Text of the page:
Although
the focus is on the print edition, there will be a working website to
be headed by Nicola Young, former assistant managing director of the
Birmingham Post and Mail who went on to run Trinity’s Scottish digital
operations.

The regional press is suffering cutbacks,
redundancies and the merging of editorial functions, but Jaspan
believes it is still a good time to be launching the paper.

“The
changes work to our favour. It’s interesting that a fellow journalist
sent us a piece about America about how all the monopolies are changing
and breaking, and all the sub-regional estates, and I think we come at
a good time because we can work our product where it is both print and
web friendly at the same time.

“There’s stacks of money out there
and we’re saying we are going to take a fraction of one per cent of the
current market up there by delivering an AB product,” says Jaspan.

“We
think if we deliver something we and our peers would like to read then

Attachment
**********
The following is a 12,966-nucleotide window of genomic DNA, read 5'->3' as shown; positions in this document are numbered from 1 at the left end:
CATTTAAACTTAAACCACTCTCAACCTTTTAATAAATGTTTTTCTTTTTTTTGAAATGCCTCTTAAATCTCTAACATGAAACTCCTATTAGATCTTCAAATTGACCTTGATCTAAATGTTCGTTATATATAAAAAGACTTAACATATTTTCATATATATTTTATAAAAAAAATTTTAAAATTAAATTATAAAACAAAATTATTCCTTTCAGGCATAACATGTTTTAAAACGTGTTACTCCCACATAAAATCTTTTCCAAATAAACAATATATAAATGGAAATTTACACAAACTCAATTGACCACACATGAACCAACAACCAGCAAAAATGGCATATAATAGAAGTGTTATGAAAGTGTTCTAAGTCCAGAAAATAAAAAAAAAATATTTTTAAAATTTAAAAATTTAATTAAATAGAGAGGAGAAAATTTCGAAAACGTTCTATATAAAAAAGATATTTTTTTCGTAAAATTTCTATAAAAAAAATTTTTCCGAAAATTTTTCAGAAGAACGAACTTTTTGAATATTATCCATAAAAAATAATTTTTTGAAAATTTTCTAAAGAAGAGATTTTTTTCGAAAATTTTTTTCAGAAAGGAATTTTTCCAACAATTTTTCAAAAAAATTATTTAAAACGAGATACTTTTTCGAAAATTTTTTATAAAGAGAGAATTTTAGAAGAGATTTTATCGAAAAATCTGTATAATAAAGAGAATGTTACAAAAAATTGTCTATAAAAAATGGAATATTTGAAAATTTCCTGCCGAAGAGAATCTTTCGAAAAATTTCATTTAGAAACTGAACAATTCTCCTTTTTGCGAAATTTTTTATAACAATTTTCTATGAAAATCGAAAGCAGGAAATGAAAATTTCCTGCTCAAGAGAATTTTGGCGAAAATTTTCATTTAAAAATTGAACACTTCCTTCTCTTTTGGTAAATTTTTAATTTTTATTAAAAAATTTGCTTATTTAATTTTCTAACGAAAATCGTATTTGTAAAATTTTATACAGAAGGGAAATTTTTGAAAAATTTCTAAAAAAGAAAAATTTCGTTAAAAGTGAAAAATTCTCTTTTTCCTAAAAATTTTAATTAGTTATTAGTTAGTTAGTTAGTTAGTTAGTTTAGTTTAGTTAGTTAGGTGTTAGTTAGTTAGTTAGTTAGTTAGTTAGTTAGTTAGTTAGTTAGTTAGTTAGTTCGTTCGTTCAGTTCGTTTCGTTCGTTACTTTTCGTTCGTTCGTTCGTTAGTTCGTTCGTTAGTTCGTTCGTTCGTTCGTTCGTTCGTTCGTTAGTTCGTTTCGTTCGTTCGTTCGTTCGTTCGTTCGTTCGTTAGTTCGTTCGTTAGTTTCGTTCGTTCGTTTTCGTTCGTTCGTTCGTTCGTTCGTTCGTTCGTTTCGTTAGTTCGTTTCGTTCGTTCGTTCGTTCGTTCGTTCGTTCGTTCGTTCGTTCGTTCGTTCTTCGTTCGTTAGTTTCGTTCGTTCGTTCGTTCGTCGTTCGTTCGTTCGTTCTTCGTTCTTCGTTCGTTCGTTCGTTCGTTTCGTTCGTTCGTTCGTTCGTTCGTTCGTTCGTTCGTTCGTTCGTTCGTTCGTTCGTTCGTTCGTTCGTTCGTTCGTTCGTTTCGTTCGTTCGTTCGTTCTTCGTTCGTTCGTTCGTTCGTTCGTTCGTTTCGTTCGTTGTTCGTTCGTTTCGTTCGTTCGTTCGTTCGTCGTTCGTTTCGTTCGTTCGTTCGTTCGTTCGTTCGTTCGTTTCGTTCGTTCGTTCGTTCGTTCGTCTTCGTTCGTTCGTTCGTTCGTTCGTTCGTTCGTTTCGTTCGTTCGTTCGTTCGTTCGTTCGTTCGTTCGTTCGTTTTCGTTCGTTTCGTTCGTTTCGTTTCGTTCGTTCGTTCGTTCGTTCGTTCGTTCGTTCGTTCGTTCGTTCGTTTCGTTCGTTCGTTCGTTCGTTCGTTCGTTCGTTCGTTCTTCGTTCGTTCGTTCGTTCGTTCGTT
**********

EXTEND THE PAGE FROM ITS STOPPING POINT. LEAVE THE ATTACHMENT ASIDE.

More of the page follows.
advertising opportunities are going to come on the back of that.”

He
adds: “This will be required reading if you are a mover or shaker in
the Northwest. We are not asking them to stop taking the Telegraph or
the Independent.

You will be adding this on.”

Four non-executive directors have been lined up for the new project.

“We
have a good line-up of non-executives who are some of the most
experienced people in UK regional newspaper publishing,” says Jaspan.

Background
FORMER VENTURES

Jaspan
and Waterhouse formed a company called Newsco, which bought out the
regional business magazine Insider set up by a Scottish company Insider
Publications. The publication was losing money, but Jaspan convinced 3i
to invest in it for the management buyout. With Jaspan as managing
director and Waterhouse as editorial director, they turned it around
and employed 40 staff, including former FT northern correspondent Ian
Fazey. They sold the company to Regional Independent Media in 1999.